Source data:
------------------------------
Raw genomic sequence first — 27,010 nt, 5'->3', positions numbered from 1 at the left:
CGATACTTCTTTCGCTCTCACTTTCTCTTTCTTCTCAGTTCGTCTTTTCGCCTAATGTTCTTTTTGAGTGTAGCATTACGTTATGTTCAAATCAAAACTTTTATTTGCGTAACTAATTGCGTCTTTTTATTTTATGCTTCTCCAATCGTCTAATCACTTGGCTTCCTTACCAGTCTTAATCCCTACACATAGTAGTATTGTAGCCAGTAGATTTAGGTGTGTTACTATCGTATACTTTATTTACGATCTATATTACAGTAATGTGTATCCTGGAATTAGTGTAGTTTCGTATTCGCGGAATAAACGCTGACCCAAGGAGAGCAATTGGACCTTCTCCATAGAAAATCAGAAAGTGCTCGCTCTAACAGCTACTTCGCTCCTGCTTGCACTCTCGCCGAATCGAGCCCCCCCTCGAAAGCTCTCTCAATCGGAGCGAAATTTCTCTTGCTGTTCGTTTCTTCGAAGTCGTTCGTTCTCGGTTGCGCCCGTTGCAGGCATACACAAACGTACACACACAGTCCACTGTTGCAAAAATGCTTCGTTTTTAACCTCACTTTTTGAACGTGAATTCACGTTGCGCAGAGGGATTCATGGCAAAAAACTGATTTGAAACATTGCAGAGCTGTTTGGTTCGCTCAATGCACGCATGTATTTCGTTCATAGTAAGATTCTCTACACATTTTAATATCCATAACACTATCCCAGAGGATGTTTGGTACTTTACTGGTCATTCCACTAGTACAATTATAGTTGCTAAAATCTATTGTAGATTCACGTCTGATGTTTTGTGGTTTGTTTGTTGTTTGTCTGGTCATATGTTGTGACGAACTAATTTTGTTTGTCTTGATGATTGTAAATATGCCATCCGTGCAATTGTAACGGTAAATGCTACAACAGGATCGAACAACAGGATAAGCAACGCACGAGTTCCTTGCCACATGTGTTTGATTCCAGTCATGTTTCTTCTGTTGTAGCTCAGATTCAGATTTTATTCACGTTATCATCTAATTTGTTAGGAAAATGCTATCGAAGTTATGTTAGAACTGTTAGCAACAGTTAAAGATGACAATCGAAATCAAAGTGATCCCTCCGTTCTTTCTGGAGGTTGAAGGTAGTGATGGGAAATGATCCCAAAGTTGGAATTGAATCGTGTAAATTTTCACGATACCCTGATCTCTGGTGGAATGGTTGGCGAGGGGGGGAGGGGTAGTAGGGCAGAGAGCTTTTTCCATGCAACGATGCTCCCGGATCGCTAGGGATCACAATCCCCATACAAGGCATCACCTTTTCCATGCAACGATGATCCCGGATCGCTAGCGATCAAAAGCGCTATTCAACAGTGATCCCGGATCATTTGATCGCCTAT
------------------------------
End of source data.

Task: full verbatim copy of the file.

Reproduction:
Raw genomic sequence first — 27,010 nt, 5'->3', positions numbered from 1 at the left:
CGATACTTCTTTCGCTCTCACTTTCTCTTTCTTCTCAGTTCGTCTTTTCGCCTAATGTTCTTTTTGAGTGTAGCATTACGTTATGTTCAAATCAAAACTTTTATTTGCGTAACTAATTGCGTCTTTTTATTTTATGCTTCTCCAATCGTCTAATCACTTGGCTTCCTTACCAGTCTTAATCCCTACACATAGTAGTATTGTAGCCAGTAGATTTAGGTGTGTTACTATCGTATACTTTATTTACGATCTATATTACAGTAATGTGTATCCTGGAATTAGTGTAGTTTCGTATTCGCGGAATAAACGCTGACCCAAGGAGAGCAATTGGACCTTCTCCATAGAAAATCAGAAAGTGCTCGCTCTAACAGCTACTTCGCTCCTGCTTGCACTCTCGCCGAATCGAGCCCCCCCTCGAAAGCTCTCTCAATCGGAGCGAAATTTCTCTTGCTGTTCGTTTCTTCGAAGTCGTTCGTTCTCGGTTGCGCCCGTTGCAGGCATACACAAACGTACACACACAGTCCACTGTTGCAAAAATGCTTCGTTTTTAACCTCACTTTTTGAACGTGAATTCACGTTGCGCAGAGGGATTCATGGCAAAAAACTGATTTGAAACATTGCAGAGCTGTTTGGTTCGCTCAATGCACGCATGTATTTCGTTCATAGTAAGATTCTCTACACATTTTAATATCCATAACACTATCCCAGAGGATGTTTGGTACTTTACTGGTCATTCCACTAGTACAATTATAGTTGCTAAAATCTATTGTAGATTCACGTCTGATGTTTTGTGGTTTGTTTGTTGTTTGTCTGGTCATATGTTGTGACGAACTAATTTTGTTTGTCTTGATGATTGTAAATATGCCATCCGTGCAATTGTAACGGTAAATGCTACAACAGGATCGAACAACAGGATAAGCAACGCACGAGTTCCTTGCCACATGTGTTTGATTCCAGTCATGTTTCTTCTGTTGTAGCTCAGATTCAGATTTTATTCACGTTATCATCTAATTTGTTAGGAAAATGCTATCGAAGTTATGTTAGAACTGTTAGCAACAGTTAAAGATGACAATCGAAATCAAAGTGATCCCTCCGTTCTTTCTGGAGGTTGAAGGTAGTGATGGGAAATGATCCCAAAGTTGGAATTGAATCGTGTAAATTTTCACGATACCCTGATCTCTGGTGGAATGGTTGGCGAGGGGGGGAGGGGTAGTAGGGCAGAGAGCTTTTTCCATGCAACGATGCTCCCGGATCGCTAGGGATCACAATCCCCATACAAGGCATCACCTTTTCCATGCAACGATGATCCCGGATCGCTAGCGATCAAAAGCGCTATTCAACAGTGATCCCGGATCATTTGATCGCCTAT